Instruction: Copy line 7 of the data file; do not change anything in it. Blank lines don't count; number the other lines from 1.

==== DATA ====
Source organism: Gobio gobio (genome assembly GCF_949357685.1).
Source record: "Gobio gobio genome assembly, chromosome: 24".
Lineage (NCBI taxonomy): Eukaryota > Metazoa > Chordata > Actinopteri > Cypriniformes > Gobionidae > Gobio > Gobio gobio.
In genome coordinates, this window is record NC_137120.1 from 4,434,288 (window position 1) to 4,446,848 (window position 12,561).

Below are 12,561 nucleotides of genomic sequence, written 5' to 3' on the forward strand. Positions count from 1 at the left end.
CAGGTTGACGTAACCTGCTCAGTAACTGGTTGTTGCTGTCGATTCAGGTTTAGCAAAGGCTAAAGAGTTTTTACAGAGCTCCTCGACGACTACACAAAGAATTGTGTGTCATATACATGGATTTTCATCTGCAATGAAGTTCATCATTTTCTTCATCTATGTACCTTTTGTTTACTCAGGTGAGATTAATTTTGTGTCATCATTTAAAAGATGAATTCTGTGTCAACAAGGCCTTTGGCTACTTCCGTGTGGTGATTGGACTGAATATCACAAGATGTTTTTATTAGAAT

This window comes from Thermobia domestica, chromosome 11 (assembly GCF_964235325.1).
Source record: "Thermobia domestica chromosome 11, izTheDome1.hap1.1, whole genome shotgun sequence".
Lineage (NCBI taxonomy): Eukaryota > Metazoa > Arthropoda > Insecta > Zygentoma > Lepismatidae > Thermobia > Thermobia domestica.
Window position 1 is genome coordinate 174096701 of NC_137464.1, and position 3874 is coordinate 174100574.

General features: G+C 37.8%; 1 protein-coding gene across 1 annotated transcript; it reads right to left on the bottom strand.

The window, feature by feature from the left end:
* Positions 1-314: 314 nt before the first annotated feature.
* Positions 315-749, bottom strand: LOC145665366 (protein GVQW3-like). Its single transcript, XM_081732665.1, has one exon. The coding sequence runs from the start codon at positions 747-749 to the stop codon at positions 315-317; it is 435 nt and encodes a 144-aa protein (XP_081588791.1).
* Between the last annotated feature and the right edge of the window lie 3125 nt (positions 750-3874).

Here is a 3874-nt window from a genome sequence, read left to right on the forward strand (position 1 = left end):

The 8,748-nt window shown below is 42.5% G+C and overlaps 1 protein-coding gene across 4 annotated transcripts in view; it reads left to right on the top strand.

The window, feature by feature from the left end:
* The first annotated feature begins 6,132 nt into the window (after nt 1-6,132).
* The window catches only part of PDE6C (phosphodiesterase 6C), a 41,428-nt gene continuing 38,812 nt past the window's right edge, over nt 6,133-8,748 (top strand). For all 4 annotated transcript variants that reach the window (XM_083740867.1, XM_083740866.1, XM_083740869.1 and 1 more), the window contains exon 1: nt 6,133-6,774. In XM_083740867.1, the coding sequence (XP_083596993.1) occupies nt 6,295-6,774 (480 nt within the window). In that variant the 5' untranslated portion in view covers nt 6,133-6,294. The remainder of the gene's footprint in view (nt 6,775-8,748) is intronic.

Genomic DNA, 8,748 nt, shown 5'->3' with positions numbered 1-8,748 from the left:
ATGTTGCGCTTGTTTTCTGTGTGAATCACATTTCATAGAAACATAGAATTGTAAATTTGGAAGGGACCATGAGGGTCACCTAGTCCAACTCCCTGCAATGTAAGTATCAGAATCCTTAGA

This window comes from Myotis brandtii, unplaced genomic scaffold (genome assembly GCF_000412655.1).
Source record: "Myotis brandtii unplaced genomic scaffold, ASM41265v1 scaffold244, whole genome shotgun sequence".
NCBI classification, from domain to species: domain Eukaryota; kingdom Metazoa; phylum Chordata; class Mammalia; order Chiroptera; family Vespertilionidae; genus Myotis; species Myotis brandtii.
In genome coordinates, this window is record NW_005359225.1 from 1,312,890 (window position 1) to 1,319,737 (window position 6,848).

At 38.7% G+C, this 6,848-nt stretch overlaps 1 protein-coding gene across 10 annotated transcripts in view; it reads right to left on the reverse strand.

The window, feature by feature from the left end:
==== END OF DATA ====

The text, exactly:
This window comes from Thermobia domestica, chromosome 11 (assembly GCF_964235325.1).